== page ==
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BWW Reviews: Baltimore's Star Spangled Symphony Commemorates War of 1812

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What a night it was June 17 at Baltimore's Joseph Meyerhoff Symphony Hall. As one approached the concert hall prior to the highly anticipated concert, serenading concert goers was England's Band of Her Majesty's Royal Marines in their spiffy starched uniforms with their distinguishing white helmets. I spoke to Captain Rich Harvey, from Lympstone, Devon, who stated the 26 musicians were really enjoying their stay in Baltimore.  He recalled his last visit was in 1996 on the Royal Yacht with Queen Elizabeth. 

Inside the Meyerhoff  concert hall at the back of the stage was a gigantic United States flag circa 1812 with 15 stars, 15 stripes and the reason that tickets to the concert were only $15.

Maestra Alsop was outfitted in a stunning white jacket with gold buttons and black pants. The musicians likewise were wearing  white blazers and black slacks.

Joining the BSO were the U.S. Navy Band Sea Chanters Chorus, and Maryland Governor Martin O'Malley's  Irish rock band, O'Malley's March.

The audience was treated to a World Premiere of Philip Glass' "Overture for 2012", co-commissioned by the City of Toronto, the Luminato Festival of Arts and Creativity, the Maryland State Arts Council, the Toronto Symphony Orchestra and the Baltimore Symphony.  The piece was being performed simultaneously in Baltimore and Toronto.

What a success this six minute overture was. It was typical Glass with his famous off-beats, syncopation, interesting percussion and wonderful French horns.  The overture got a thunderous ovation and I'm sure it will be played over and over again.

The  15 member Sea Chanters in their starch white Naval uniforms did a funny a cappella rendition of "The Drunken Sailor" followed by an Armed Forces Medley which included themes from the Air Force, Marine Corps, Coast Guard, Army, and Navy.  Members of the respective  organizations, many in uniform, were encouraged to stand while their respective theme was performed.  Another thunderous ovation followed.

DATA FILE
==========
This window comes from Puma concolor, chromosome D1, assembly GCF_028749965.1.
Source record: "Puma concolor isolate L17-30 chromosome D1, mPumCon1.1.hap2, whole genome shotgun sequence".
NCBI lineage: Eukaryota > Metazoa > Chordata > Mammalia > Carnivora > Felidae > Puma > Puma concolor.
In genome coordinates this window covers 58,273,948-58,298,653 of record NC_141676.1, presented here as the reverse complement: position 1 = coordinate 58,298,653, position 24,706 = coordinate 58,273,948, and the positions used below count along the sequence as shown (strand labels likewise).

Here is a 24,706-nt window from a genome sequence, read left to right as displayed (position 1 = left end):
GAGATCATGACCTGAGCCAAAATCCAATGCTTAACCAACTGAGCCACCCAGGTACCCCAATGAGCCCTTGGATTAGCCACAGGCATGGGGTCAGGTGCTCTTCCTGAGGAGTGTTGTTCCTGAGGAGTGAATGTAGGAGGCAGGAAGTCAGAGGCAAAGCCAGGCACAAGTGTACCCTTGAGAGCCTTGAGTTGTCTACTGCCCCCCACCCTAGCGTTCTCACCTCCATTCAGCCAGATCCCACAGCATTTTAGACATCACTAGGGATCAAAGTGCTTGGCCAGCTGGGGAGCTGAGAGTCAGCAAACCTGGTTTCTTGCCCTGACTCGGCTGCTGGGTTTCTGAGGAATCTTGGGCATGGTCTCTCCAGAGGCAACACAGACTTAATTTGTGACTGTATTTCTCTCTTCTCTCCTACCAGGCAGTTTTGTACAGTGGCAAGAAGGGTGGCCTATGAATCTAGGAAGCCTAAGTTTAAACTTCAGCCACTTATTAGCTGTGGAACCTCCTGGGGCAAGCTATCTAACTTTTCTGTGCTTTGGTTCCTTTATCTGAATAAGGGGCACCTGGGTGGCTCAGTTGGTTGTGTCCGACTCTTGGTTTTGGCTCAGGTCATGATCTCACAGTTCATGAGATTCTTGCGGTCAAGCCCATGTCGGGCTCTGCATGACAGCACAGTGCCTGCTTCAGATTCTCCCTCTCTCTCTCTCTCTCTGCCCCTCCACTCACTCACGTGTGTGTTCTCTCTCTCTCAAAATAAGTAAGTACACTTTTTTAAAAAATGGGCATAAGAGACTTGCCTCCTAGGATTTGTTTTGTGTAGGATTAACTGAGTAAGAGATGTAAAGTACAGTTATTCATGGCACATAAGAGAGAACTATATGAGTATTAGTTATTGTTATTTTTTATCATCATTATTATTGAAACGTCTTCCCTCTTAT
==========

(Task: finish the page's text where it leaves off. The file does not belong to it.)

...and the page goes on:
The BSO followed with music from the Mel Gibson film "The Patriot" by John Williams.


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More On: Joseph Meyer, Philip Glass, Arts Council, Mel Gibson, John Williams, Peter Miller, Jamie Wilson, Aaron Copland.

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Charles Shubow Originally from Boston, Charles' first college show was "Barefoot in the Park," he played the role of the telephone repairman. Next came "How to Succeed..." in which he played in the ensemble and then Chairman of the Board. He appeared in "Fiddler on the Roof" at the White Marsh Dinner Theatre as Lazar Wolf. Charles' daughter Britt played one of Tevye's younger daughters. Britt later completed a five year stint in Broadway's "Mamma Mia!" as the Sophie understudy. Charles conducts theatre trips to Broadway shows as the "Shubow Shuttle."



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